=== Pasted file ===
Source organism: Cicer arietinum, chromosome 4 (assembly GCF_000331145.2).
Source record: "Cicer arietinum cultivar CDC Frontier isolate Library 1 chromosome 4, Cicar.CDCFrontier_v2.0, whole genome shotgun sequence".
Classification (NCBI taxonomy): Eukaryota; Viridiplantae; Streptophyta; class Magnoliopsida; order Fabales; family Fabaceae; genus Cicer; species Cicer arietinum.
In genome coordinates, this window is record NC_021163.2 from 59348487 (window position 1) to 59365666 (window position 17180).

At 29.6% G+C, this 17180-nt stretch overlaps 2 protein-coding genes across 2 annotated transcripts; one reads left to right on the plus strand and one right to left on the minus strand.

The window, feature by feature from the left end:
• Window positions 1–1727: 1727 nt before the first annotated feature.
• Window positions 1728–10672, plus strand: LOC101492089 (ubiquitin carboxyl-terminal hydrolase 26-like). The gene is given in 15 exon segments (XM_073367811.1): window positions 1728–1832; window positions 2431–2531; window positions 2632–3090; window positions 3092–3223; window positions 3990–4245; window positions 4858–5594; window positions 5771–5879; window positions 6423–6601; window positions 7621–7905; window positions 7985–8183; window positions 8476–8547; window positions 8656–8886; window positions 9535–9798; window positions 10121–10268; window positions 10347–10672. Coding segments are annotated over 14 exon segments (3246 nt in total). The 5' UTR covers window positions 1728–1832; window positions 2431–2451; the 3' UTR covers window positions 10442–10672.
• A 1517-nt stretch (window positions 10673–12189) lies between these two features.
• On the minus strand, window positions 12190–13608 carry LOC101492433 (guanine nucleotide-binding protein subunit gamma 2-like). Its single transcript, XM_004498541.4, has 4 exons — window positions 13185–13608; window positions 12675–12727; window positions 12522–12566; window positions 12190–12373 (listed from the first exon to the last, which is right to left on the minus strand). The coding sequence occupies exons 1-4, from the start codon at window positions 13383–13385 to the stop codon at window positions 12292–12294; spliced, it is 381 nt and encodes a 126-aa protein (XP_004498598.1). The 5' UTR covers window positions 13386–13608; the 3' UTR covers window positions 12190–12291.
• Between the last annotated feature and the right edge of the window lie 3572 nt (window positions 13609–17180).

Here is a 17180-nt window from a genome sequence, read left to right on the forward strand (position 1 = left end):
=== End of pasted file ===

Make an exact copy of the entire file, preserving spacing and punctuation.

Source organism: Cicer arietinum, chromosome 4 (assembly GCF_000331145.2).
Source record: "Cicer arietinum cultivar CDC Frontier isolate Library 1 chromosome 4, Cicar.CDCFrontier_v2.0, whole genome shotgun sequence".
Classification (NCBI taxonomy): Eukaryota; Viridiplantae; Streptophyta; class Magnoliopsida; order Fabales; family Fabaceae; genus Cicer; species Cicer arietinum.
In genome coordinates, this window is record NC_021163.2 from 59348487 (window position 1) to 59365666 (window position 17180).

At 29.6% G+C, this 17180-nt stretch overlaps 2 protein-coding genes across 2 annotated transcripts; one reads left to right on the plus strand and one right to left on the minus strand.

The window, feature by feature from the left end:
• Window positions 1–1727: 1727 nt before the first annotated feature.
• Window positions 1728–10672, plus strand: LOC101492089 (ubiquitin carboxyl-terminal hydrolase 26-like). The gene is given in 15 exon segments (XM_073367811.1): window positions 1728–1832; window positions 2431–2531; window positions 2632–3090; window positions 3092–3223; window positions 3990–4245; window positions 4858–5594; window positions 5771–5879; window positions 6423–6601; window positions 7621–7905; window positions 7985–8183; window positions 8476–8547; window positions 8656–8886; window positions 9535–9798; window positions 10121–10268; window positions 10347–10672. Coding segments are annotated over 14 exon segments (3246 nt in total). The 5' UTR covers window positions 1728–1832; window positions 2431–2451; the 3' UTR covers window positions 10442–10672.
• A 1517-nt stretch (window positions 10673–12189) lies between these two features.
• On the minus strand, window positions 12190–13608 carry LOC101492433 (guanine nucleotide-binding protein subunit gamma 2-like). Its single transcript, XM_004498541.4, has 4 exons — window positions 13185–13608; window positions 12675–12727; window positions 12522–12566; window positions 12190–12373 (listed from the first exon to the last, which is right to left on the minus strand). The coding sequence occupies exons 1-4, from the start codon at window positions 13383–13385 to the stop codon at window positions 12292–12294; spliced, it is 381 nt and encodes a 126-aa protein (XP_004498598.1). The 5' UTR covers window positions 13386–13608; the 3' UTR covers window positions 12190–12291.
• Between the last annotated feature and the right edge of the window lie 3572 nt (window positions 13609–17180).

Here is a 17180-nt window from a genome sequence, read left to right on the forward strand (position 1 = left end):